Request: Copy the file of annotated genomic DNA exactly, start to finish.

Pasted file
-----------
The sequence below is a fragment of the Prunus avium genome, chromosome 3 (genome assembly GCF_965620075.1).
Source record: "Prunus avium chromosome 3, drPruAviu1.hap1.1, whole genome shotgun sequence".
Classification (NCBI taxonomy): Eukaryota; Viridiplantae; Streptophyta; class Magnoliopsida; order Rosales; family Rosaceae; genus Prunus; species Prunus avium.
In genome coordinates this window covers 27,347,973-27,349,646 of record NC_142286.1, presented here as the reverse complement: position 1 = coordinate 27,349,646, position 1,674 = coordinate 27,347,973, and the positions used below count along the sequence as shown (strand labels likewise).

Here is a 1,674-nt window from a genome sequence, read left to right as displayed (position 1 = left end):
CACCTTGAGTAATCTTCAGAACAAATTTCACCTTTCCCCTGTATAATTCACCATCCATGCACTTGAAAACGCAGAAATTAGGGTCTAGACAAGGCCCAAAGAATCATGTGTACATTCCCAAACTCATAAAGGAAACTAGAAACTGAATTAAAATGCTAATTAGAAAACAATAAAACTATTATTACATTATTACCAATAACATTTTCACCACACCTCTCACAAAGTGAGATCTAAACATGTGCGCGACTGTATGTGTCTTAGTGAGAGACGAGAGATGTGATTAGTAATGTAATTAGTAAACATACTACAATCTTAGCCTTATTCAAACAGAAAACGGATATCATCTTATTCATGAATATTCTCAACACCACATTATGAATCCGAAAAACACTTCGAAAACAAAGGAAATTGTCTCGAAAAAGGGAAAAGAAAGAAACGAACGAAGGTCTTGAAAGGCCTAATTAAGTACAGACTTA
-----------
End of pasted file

The sequence below is a fragment of the Prunus avium genome, chromosome 3 (genome assembly GCF_965620075.1).
Source record: "Prunus avium chromosome 3, drPruAviu1.hap1.1, whole genome shotgun sequence".
Classification (NCBI taxonomy): Eukaryota; Viridiplantae; Streptophyta; class Magnoliopsida; order Rosales; family Rosaceae; genus Prunus; species Prunus avium.
In genome coordinates this window covers 27,347,973-27,349,646 of record NC_142286.1, presented here as the reverse complement: position 1 = coordinate 27,349,646, position 1,674 = coordinate 27,347,973, and the positions used below count along the sequence as shown (strand labels likewise).

Here is a 1,674-nt window from a genome sequence, read left to right as displayed (position 1 = left end):
CACCTTGAGTAATCTTCAGAACAAATTTCACCTTTCCCCTGTATAATTCACCATCCATGCACTTGAAAACGCAGAAATTAGGGTCTAGACAAGGCCCAAAGAATCATGTGTACATTCCCAAACTCATAAAGGAAACTAGAAACTGAATTAAAATGCTAATTAGAAAACAATAAAACTATTATTACATTATTACCAATAACATTTTCACCACACCTCTCACAAAGTGAGATCTAAACATGTGCGCGACTGTATGTGTCTTAGTGAGAGACGAGAGATGTGATTAGTAATGTAATTAGTAAACATACTACAATCTTAGCCTTATTCAAACAGAAAACGGATATCATCTTATTCATGAATATTCTCAACACCACATTATGAATCCGAAAAACACTTCGAAAACAAAGGAAATTGTCTCGAAAAAGGGAAAAGAAAGAAACGAACGAAGGTCTTGAAAGGCCTAATTAAGTACAGACTTA